3. Drain the beans, reserving the bean cooking liquid. Add the drained beans to the pan, along with a cup of bean cooking liquid. Season with salt and pepper. Cook over medium heat for about 20 minutes, adding reserved bean water as the mixture thickens, so that you keep the beans creamy, almost a little soupy. Adjust seasonings and serve drizzled with good olive oil if desired and accompanied by a slice of rustic country bread.

 

Bean, Kale, and Polenta Soup

Sarah West

from Ayers Creek Farm newsletter (link):

There are various versions of this classic northern Italian soup, Infarinata, that bring dry beans, cornmeal, and kale together with a bit of pork. In a conversation over lunch, Linda Colwell reminded us that La Jota of Trieste is also a variation on this rustic soup, using sauerkraut instead of kale, and fragrant with cumin. Our friend and former neighbor, China Tresemer, helped us put together this recipe.

The recipe calls for unsmoked but cured pork: guanciale or pancetta, but in a pinch, a piece of salt pork will do. You can make this dish without the meat as well. Likewise, savoy cabbage, rocket or escarole can be used for the greens. For beans, we use Borlotto Lamon which has a deep nutty flavor and pleasant sweetness. The water the bean cooks in yields a delicious broth. There are several reasons why this variety is not more available commercially: Pole beans cost more to grow. The Lamon must be handpicked and has just three or four beans per pod compared to the usual five to seven. It also ripens late, splits in the rain, and is prone to viruses. Mere details, other than that it is perfect, the most glorious of the cranberry beans.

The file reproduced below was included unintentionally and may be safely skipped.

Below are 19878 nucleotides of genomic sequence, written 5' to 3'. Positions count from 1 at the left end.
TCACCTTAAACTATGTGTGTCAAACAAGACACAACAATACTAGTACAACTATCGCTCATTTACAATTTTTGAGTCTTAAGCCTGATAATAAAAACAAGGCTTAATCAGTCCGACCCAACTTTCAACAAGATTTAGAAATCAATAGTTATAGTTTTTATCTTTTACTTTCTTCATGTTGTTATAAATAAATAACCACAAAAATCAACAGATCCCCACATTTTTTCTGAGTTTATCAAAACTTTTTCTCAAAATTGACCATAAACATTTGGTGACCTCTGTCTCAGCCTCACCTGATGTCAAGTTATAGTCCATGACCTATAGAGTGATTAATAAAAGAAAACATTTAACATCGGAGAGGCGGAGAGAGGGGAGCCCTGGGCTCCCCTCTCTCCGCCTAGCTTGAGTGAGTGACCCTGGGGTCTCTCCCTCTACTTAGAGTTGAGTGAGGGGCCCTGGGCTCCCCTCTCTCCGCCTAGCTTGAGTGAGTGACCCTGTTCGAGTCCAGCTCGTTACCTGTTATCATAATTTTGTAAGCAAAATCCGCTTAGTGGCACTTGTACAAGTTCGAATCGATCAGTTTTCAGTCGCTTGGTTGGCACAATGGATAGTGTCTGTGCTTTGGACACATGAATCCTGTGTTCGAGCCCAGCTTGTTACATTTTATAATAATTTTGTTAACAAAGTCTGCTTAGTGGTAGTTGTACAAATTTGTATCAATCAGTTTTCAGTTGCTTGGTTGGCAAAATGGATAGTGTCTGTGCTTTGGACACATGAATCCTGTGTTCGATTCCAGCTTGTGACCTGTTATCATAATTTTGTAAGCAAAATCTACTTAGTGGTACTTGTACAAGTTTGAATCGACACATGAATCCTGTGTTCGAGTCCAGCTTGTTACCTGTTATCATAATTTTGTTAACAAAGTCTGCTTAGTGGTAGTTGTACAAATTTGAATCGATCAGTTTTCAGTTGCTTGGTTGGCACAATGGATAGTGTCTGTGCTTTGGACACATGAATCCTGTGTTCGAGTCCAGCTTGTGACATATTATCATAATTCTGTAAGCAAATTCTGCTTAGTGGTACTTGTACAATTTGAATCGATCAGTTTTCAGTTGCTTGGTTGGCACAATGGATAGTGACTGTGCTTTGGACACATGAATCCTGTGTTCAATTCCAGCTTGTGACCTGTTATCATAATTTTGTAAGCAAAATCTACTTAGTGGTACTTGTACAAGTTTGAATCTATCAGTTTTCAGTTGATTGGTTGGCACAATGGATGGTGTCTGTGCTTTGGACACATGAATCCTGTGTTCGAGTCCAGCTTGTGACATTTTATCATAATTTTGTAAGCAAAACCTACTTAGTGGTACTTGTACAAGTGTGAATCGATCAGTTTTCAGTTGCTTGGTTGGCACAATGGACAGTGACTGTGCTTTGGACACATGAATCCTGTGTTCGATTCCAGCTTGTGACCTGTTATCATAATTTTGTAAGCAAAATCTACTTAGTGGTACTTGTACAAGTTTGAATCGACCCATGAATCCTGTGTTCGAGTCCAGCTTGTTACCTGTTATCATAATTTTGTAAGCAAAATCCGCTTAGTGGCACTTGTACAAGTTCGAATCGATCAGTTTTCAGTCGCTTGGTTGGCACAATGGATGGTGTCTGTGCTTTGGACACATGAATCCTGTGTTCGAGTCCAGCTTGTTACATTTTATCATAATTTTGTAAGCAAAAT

Serves 4

Ingredients
3 cups (525g) Borlotto Lamon dry beans
Water
4 ounces (100g) unsmoked but cured pork, minced
2 tablespoons extra virgin olive oil
1 carrot, minced
1 onion, minced
1 stalk celery, minced
2 cloves garlic, minced
3 sage leaves, fresh or dried, minced
1 cup canned crushed tomatoes, preferably your own
~ Salt and pepper
8 stalks of kale, collards, or lacinato kale, rib removed, minced
1 1/2 cups (210 g) medium-coarse flint cornmeal
~ good olive oil

Steps

  1. Soak the dry beans in plenty of water overnight. Drain the beans, add fresh water to cover the beans by about 2 inches (5 cm), bring to a boil, then turn down the heat, and simmer until tender, 40 to 90 minutes.
  2. In a soup pot, sauté the pork in the olive oil until it begins to turn golden. Add the minced carrot, onion, and celery, and sauté gently until the vegetables are soft. Add the garlic and the minced sage leaves. Add the tomatoes. Cook until the mixture thickens a bit, about 12 minutes. Add salt to taste. Chop the kale leaves and add to the pot. Add the beans and their liquor, topping the soup off with more water to create a good broth. Season with salt to taste.
  3. Bring the soup to a gentle simmer. While the soup is simmering, trickle in the cornmeal, and stir occasionally until the polenta is tender, about 40 minutes. Season to taste with salt.
  4. Serve the thick soup in shallow bowls with a good ribbon of the olive oil on top.